But who is Aaron Alexis? CNN's Pamela Brown says the subcontractor entered building 197 legally with an intent to kill armed with three weapons.

Alexis was born in Queens, New York, and joined the Navy as a reservist in May 2007.  According to pentagon officials, he was discharged in January 2011 following a"pattern of misconduct."

While it's unclear what that misconduct was, he did have several run-ins with the law.



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September 17th, 2013
05:50 AM ET

"Morning Minute" with Michaela Pereira –September 17, 2013

Need to get today's top stories on-the-go? Watch Michaela Pereira's morning minute now!

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5 Things to Know for Your New Day – Tuesday, September 17
September 17th, 2013
04:27 AM ET

5 Things to Know for Your New Day – Tuesday, September 17

Gunshots, pain and questions. Another mass shooting, this time in D.C. Who was the gunman? How are the wounded doing?

It's Tuesday, and here are the “5 Things to Know for Your New Day."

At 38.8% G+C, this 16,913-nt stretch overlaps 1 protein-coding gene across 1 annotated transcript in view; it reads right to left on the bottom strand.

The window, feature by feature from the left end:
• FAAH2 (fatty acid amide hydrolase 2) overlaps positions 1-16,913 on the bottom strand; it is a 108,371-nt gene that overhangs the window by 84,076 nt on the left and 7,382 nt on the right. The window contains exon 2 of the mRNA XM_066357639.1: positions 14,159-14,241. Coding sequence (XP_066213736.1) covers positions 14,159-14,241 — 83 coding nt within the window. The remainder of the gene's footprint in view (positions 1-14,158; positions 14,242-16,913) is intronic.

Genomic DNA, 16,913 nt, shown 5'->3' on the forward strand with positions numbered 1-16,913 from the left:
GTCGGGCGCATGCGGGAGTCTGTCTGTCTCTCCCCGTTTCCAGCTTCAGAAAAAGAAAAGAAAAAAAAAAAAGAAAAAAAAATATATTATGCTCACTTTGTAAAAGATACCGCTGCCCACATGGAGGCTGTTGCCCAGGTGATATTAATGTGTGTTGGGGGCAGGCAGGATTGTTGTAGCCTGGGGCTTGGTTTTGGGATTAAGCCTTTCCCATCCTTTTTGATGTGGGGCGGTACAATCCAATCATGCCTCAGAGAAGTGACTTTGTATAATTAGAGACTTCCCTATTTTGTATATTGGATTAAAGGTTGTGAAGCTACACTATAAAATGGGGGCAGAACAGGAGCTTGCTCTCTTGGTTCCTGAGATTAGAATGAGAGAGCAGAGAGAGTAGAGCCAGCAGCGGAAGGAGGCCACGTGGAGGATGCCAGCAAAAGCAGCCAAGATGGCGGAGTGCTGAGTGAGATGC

Every weekday morning around 6, we’ll hit the top five stories of the day and let you know about some of the must-watch stories coming up on CNN’s morning show, “New Day.”

1. Navy Yard shooting

How did this happen?:  He had baggage, not to mention a violent past. He drove to the Navy Yard yesterday with his military contractor ID and parked. He entered a building, perched above an atrium and started firing down. Twelve people died. How did Aaron Alexis make his way into one of America’s most secure places with two rifles and a handgun? That’s one of the many, many questions that linger after the tragic day. Here is what we know.

Chris Cuomo is live from the Washington Naval Yard throughout the show, recapping how this happened and the latest on the investigation. Former FBI negotiator Chris Voss also shares his expertise at 6. John King, CNN chief national correspondent, and Fran Townsend, CNN national security analyst, will also brief us on the investigation at 7.